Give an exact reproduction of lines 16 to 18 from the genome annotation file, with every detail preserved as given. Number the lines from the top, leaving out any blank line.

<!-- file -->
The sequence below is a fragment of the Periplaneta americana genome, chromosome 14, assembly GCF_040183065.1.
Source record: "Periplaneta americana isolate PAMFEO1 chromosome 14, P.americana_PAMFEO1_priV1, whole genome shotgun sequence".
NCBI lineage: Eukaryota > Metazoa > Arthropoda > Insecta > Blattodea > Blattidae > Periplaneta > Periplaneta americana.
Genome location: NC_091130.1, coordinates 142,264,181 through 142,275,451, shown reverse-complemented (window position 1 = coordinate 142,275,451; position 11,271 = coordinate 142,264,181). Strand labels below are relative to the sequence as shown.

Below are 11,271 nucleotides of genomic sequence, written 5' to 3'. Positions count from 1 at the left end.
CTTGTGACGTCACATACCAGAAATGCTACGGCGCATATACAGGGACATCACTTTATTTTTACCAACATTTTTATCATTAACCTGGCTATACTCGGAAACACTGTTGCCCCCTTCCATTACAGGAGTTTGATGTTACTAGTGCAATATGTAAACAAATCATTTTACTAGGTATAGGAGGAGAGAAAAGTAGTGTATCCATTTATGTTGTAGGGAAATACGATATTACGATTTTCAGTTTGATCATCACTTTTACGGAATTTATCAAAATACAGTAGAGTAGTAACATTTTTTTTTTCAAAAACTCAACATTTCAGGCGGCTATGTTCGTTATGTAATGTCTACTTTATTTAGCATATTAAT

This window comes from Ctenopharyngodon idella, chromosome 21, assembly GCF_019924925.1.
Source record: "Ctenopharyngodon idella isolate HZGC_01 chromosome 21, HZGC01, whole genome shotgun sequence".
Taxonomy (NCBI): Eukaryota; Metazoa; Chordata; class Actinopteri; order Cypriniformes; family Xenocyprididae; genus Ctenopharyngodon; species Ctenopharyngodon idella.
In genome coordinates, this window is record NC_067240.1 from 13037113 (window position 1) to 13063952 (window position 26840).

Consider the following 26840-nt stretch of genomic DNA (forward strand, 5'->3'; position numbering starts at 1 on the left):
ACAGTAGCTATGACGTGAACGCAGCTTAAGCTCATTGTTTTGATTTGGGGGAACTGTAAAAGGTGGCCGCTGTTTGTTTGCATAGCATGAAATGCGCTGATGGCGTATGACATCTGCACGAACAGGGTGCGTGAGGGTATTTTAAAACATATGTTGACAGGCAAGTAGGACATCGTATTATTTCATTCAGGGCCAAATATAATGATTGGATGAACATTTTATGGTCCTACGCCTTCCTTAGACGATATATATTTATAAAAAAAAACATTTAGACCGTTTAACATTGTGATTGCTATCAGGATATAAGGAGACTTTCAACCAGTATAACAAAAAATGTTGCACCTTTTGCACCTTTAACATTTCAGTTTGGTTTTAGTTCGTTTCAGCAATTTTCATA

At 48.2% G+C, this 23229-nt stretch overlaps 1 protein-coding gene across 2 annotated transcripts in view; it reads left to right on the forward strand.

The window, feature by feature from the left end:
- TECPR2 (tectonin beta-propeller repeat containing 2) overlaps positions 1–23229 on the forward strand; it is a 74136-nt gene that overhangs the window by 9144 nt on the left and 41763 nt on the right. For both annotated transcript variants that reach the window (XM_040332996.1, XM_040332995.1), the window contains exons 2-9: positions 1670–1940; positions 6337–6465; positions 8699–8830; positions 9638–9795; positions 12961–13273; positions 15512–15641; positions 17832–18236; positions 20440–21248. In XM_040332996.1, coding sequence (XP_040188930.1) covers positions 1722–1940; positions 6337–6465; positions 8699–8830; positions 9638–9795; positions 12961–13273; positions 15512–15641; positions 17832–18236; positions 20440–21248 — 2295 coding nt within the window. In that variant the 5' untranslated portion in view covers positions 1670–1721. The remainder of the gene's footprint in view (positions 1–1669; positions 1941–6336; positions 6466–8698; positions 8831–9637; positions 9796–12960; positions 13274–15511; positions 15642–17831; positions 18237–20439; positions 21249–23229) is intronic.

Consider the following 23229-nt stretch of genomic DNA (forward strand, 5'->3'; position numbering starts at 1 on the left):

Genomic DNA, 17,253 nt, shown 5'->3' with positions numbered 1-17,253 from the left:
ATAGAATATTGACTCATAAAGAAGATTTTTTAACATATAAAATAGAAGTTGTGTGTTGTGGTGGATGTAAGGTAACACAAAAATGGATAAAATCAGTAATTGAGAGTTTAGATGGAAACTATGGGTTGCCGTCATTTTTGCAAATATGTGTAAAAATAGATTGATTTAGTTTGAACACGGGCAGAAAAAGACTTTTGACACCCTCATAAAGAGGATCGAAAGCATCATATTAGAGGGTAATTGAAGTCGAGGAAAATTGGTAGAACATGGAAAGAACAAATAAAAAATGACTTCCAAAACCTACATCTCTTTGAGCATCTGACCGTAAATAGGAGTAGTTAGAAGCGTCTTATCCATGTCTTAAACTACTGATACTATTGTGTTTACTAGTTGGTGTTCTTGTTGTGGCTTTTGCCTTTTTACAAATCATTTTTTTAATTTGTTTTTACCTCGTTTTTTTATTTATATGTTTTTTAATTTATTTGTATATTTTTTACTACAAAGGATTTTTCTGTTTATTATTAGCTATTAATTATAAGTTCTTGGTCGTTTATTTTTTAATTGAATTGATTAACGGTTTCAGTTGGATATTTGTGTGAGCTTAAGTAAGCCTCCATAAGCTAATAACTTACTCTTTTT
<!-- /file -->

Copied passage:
Consider the following 23229-nt stretch of genomic DNA (forward strand, 5'->3'; position numbering starts at 1 on the left):

Genomic DNA, 17,253 nt, shown 5'->3' with positions numbered 1-17,253 from the left:
ATAGAATATTGACTCATAAAGAAGATTTTTTAACATATAAAATAGAAGTTGTGTGTTGTGGTGGATGTAAGGTAACACAAAAATGGATAAAATCAGTAATTGAGAGTTTAGATGGAAACTATGGGTTGCCGTCATTTTTGCAAATATGTGTAAAAATAGATTGATTTAGTTTGAACACGGGCAGAAAAAGACTTTTGACACCCTCATAAAGAGGATCGAAAGCATCATATTAGAGGGTAATTGAAGTCGAGGAAAATTGGTAGAACATGGAAAGAACAAATAAAAAATGACTTCCAAAACCTACATCTCTTTGAGCATCTGACCGTAAATAGGAGTAGTTAGAAGCGTCTTATCCATGTCTTAAACTACTGATACTATTGTGTTTACTAGTTGGTGTTCTTGTTGTGGCTTTTGCCTTTTTACAAATCATTTTTTTAATTTGTTTTTACCTCGTTTTTTTATTTATATGTTTTTTAATTTATTTGTATATTTTTTACTACAAAGGATTTTTCTGTTTATTATTAGCTATTAATTATAAGTTCTTGGTCGTTTATTTTTTAATTGAATTGATTAACGGTTTCAGTTGGATATTTGTGTGAGCTTAAGTAAGCCTCCATAAGCTAATAACTTACTCTTTTT